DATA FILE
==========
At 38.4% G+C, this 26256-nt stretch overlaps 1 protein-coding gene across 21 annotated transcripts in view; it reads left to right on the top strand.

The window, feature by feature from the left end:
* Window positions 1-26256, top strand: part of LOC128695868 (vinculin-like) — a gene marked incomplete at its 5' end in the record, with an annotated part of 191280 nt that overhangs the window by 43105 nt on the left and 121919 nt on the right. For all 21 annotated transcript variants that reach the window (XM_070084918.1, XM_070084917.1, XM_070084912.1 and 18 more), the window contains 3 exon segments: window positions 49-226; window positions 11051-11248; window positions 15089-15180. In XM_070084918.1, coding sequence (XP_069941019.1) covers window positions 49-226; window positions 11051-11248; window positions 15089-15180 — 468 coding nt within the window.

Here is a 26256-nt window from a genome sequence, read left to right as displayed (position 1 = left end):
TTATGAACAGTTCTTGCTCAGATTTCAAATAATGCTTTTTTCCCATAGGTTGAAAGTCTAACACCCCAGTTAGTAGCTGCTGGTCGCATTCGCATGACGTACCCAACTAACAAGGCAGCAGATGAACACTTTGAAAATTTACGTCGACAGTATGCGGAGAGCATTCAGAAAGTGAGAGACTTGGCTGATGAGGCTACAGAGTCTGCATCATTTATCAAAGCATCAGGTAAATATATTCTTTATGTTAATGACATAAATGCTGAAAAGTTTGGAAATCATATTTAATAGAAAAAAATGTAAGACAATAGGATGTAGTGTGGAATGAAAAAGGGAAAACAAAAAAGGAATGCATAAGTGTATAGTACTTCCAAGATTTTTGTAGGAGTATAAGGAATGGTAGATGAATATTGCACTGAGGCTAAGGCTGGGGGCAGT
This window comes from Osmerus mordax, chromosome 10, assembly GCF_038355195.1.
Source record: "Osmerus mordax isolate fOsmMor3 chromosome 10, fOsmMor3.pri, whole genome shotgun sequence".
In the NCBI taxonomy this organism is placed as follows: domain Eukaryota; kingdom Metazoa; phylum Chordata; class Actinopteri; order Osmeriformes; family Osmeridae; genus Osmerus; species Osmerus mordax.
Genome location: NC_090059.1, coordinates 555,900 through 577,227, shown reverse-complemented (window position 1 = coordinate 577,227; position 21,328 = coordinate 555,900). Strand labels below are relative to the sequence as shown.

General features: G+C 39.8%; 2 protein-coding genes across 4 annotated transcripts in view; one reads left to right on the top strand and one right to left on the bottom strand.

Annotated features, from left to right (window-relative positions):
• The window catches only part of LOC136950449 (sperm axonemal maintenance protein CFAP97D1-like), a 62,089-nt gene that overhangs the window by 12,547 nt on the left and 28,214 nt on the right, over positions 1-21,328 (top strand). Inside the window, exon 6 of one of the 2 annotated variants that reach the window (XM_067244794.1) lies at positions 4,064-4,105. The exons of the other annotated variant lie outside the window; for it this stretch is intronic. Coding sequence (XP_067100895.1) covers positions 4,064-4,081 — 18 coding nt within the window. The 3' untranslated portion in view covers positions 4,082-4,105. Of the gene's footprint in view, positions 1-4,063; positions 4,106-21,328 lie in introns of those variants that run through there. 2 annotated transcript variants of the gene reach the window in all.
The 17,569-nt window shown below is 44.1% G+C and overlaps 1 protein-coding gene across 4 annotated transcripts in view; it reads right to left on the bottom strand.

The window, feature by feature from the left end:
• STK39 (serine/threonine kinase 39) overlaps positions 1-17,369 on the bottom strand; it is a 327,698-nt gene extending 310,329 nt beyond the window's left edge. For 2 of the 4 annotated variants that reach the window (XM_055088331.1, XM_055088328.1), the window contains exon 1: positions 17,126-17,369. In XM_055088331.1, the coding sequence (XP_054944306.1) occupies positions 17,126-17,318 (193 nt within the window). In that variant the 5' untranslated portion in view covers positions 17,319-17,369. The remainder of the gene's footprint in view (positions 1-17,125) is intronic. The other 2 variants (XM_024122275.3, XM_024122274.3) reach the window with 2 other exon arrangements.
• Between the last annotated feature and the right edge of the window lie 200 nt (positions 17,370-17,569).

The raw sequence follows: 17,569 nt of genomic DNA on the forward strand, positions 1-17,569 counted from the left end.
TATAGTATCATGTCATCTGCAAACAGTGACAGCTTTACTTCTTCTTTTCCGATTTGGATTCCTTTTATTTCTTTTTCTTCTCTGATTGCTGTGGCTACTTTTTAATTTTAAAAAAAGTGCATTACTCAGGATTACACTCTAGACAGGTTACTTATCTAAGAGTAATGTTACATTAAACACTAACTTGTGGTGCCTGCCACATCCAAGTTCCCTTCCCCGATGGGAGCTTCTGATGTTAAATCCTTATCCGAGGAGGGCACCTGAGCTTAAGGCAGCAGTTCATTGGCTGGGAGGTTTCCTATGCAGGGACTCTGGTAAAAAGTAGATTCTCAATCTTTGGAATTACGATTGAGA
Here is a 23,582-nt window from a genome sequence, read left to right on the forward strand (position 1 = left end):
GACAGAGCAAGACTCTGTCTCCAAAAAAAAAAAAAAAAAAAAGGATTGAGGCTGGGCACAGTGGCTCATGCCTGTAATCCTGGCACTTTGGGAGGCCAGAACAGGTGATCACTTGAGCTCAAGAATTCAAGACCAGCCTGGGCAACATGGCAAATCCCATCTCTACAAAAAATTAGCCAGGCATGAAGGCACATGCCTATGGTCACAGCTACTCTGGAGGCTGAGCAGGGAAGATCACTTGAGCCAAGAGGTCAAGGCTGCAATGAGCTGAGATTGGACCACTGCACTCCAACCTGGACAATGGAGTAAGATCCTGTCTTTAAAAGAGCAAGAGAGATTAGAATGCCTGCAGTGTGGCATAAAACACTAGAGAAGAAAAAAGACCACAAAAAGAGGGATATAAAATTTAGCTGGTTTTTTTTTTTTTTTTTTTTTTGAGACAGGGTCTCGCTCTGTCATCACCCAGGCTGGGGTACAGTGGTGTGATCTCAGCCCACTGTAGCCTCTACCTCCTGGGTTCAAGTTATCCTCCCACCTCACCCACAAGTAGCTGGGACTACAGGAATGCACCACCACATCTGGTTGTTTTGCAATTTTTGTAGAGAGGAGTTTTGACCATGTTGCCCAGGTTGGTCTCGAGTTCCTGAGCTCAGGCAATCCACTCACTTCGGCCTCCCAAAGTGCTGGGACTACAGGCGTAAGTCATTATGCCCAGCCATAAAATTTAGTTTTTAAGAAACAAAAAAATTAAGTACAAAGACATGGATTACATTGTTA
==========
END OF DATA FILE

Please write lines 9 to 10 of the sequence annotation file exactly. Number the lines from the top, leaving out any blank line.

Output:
Genome location: NC_090059.1, coordinates 555,900 through 577,227, shown reverse-complemented (window position 1 = coordinate 577,227; position 21,328 = coordinate 555,900). Strand labels below are relative to the sequence as shown.

General features: G+C 39.8%; 2 protein-coding genes across 4 annotated transcripts in view; one reads left to right on the top strand and one right to left on the bottom strand.